The Traditional community of Batlhaping Ba Ga Mothibi in the North West, could soon be incorporated into the Northern Cape.
The community’s quest started way back in 1995, during the Khehla Shubane Commission of Inquiry and that was unsuccessful.
Ba Ga Mothibi community comprises 15 villages. Lerato Taeng a mother of three lives at Shaleng Village. In 2010, her mother, was struck by a car and rushed to the nearest hospital at Hartswater, in the Northern Cape.
But instead of being treated, the hospital transferred her to Taung hospital in the North West, where she died. She is eager for incorporation into the Northern Cape.
“At Taung they pull out my mother’s teeth. But what I hear from people, who are diabetic, is that they didn’t have to lose more blood. But my mother did loose a lot of blood and she died.”
The Ba Ga Mothibi community is optimistic about their long awaited incorporation into the Northern Cape.
In November last year, the government gazette, indicated the state was considering their request. The community, insist 90 % of the locals, work in the Northern Cape.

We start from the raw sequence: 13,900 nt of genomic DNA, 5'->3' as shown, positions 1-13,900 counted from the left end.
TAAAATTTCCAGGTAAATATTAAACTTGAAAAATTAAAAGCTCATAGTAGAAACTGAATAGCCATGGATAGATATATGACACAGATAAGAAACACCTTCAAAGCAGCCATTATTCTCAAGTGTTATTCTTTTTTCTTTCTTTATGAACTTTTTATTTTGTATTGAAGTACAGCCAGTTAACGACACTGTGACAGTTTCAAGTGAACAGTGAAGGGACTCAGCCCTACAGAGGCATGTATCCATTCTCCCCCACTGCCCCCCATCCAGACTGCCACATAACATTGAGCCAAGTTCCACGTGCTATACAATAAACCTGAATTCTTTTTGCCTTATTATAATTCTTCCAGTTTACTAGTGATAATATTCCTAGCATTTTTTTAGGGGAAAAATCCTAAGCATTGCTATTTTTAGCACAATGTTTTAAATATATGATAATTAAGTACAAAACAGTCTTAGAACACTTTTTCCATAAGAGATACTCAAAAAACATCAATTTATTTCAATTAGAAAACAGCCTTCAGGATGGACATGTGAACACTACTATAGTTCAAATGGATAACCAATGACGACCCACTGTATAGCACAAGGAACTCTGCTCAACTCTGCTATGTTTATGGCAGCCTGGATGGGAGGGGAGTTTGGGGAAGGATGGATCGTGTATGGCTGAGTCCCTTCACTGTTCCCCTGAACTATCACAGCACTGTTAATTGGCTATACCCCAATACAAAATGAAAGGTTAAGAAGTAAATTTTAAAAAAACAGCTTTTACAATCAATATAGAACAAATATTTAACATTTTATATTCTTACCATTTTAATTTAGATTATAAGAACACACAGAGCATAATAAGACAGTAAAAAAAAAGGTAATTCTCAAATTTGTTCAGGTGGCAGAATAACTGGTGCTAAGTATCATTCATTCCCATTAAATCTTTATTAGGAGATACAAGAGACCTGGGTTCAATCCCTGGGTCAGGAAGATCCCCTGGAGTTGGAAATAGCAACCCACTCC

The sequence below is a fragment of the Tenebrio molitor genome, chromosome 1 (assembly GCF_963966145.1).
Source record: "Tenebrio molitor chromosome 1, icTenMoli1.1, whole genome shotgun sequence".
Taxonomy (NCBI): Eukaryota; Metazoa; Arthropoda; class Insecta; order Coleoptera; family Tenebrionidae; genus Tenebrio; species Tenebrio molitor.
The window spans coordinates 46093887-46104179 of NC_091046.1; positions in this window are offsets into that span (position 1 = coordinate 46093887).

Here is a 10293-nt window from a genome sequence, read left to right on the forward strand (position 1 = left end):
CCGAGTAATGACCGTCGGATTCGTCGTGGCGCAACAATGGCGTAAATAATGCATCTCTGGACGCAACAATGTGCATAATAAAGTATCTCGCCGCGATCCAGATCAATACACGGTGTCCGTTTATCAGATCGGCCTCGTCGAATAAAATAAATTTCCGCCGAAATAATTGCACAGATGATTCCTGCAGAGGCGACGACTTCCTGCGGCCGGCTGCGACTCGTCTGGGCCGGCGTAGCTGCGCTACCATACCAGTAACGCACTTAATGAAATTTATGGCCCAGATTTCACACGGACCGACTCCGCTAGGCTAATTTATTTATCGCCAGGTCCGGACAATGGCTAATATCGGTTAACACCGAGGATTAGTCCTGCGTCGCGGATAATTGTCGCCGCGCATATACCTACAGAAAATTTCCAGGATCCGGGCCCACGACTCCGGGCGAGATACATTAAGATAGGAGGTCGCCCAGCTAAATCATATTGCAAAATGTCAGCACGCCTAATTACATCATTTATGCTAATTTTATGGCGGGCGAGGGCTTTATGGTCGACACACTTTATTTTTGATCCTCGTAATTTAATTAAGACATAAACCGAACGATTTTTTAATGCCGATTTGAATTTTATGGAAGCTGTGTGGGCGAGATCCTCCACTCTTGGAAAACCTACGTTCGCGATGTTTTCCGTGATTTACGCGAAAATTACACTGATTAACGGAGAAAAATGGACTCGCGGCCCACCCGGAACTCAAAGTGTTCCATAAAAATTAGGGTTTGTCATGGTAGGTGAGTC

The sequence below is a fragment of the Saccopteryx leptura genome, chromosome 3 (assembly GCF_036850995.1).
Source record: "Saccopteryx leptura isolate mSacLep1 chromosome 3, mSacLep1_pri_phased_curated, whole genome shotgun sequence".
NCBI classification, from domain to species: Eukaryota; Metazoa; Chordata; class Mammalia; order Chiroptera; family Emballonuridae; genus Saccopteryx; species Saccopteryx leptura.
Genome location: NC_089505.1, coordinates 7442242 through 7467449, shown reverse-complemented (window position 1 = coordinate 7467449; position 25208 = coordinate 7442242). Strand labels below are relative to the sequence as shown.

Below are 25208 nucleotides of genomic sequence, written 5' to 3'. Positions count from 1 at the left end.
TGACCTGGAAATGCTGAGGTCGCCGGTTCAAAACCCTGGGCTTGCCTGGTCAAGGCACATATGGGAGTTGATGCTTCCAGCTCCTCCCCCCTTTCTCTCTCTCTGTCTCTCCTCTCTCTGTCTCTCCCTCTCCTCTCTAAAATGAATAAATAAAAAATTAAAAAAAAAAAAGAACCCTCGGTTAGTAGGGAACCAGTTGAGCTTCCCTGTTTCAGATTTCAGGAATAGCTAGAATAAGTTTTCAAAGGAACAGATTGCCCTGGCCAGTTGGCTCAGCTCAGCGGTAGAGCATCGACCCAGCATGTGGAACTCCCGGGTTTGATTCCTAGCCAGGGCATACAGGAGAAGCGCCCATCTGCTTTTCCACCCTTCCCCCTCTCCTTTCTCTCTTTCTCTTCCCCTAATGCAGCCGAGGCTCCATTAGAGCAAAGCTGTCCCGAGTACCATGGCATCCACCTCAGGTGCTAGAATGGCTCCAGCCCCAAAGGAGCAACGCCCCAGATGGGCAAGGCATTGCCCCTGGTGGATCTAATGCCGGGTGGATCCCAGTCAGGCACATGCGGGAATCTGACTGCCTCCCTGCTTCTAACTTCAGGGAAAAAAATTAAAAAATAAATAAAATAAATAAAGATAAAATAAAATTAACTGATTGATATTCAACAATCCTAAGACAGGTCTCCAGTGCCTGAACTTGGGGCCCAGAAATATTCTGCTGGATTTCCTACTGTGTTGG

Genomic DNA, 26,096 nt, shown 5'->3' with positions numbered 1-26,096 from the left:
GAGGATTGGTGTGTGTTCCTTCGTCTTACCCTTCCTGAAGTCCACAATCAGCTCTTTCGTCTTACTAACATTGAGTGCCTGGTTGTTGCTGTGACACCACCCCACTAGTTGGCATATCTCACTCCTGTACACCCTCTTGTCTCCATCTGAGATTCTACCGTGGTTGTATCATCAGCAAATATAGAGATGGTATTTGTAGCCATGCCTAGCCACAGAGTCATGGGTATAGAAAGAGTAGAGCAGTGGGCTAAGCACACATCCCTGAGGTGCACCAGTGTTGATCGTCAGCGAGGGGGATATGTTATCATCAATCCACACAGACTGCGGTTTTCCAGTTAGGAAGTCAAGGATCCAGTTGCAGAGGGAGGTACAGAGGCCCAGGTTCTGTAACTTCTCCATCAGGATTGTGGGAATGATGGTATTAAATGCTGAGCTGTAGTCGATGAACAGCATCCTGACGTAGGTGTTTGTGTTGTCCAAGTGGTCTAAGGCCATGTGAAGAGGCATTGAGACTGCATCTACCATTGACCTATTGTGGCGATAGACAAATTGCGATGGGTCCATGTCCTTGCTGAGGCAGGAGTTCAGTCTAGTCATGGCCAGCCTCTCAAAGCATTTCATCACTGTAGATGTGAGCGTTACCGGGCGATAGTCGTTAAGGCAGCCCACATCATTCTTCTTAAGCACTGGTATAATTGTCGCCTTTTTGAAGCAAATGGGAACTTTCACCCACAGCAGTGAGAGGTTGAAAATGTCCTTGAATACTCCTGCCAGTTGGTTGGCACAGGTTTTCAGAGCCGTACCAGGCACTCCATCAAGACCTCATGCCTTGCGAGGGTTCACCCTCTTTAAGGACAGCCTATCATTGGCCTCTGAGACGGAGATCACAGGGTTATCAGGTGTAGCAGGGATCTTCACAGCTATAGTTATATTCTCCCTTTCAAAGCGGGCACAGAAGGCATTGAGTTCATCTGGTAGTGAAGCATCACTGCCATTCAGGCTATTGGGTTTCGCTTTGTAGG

Most earn their living in the mines or the agricultural sector. The local traditional leadership, supports incorporation into the Northern Cape.
“These are my people. I understand the frustrations they going through. But also on the side of Bogosi, our chieftaincy, we’re the descendants of Kgosi Galeshewe. Well known in the NC province, so we feel we’ve been detached from our heritage province,” says Kgosi Ponatshego Mothibi of Batlhaping Ba Ga Mothibi.
The Northern Cape and North West legislatures, are co-operating: “It’s quite a big community. So we’re here to solicit their views so that we speed up the process, of the demarcations, so that very soon it’s tabled in the parly, and that the current demarcations are sent back so that they become part of the Northern Cape province.”
But villagers have mixed views on the matter.
“They must fix Northern Cape first. Then they can say we re-demarcate there,” says community member, Ofentse Mothibi.
“If in our country, we can be citizens of all provinces and get services anywhere in South Africa, it will be the best,” says another community member, Roger Mongale.
But while the two provinces work on incorporation. Local villagers continue to be denied services, simply because they belong to the wrong province.